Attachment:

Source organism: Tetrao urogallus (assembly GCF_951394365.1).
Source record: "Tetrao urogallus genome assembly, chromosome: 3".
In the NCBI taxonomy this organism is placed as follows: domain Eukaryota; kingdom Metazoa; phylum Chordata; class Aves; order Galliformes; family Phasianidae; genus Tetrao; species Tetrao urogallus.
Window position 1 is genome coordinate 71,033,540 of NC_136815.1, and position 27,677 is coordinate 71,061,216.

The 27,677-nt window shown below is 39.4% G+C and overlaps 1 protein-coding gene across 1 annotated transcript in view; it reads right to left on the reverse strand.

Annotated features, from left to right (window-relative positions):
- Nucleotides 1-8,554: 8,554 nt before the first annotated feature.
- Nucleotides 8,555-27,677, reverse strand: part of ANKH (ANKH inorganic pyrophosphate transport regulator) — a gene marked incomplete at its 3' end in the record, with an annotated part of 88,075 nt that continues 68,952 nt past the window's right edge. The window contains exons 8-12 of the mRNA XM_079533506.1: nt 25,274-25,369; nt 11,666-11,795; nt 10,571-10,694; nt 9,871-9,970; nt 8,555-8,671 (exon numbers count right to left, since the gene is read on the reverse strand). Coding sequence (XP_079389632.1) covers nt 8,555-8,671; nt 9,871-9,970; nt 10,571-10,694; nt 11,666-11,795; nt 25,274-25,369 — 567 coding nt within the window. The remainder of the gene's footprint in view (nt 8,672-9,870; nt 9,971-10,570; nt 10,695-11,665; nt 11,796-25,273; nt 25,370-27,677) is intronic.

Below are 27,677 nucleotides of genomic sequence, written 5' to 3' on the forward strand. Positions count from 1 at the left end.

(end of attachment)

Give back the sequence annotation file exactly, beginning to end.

Source organism: Tetrao urogallus (assembly GCF_951394365.1).
Source record: "Tetrao urogallus genome assembly, chromosome: 3".
In the NCBI taxonomy this organism is placed as follows: domain Eukaryota; kingdom Metazoa; phylum Chordata; class Aves; order Galliformes; family Phasianidae; genus Tetrao; species Tetrao urogallus.
Window position 1 is genome coordinate 71,033,540 of NC_136815.1, and position 27,677 is coordinate 71,061,216.

The 27,677-nt window shown below is 39.4% G+C and overlaps 1 protein-coding gene across 1 annotated transcript in view; it reads right to left on the reverse strand.

Annotated features, from left to right (window-relative positions):
- Nucleotides 1-8,554: 8,554 nt before the first annotated feature.
- Nucleotides 8,555-27,677, reverse strand: part of ANKH (ANKH inorganic pyrophosphate transport regulator) — a gene marked incomplete at its 3' end in the record, with an annotated part of 88,075 nt that continues 68,952 nt past the window's right edge. The window contains exons 8-12 of the mRNA XM_079533506.1: nt 25,274-25,369; nt 11,666-11,795; nt 10,571-10,694; nt 9,871-9,970; nt 8,555-8,671 (exon numbers count right to left, since the gene is read on the reverse strand). Coding sequence (XP_079389632.1) covers nt 8,555-8,671; nt 9,871-9,970; nt 10,571-10,694; nt 11,666-11,795; nt 25,274-25,369 — 567 coding nt within the window. The remainder of the gene's footprint in view (nt 8,672-9,870; nt 9,971-10,570; nt 10,695-11,665; nt 11,796-25,273; nt 25,370-27,677) is intronic.

Below are 27,677 nucleotides of genomic sequence, written 5' to 3' on the forward strand. Positions count from 1 at the left end.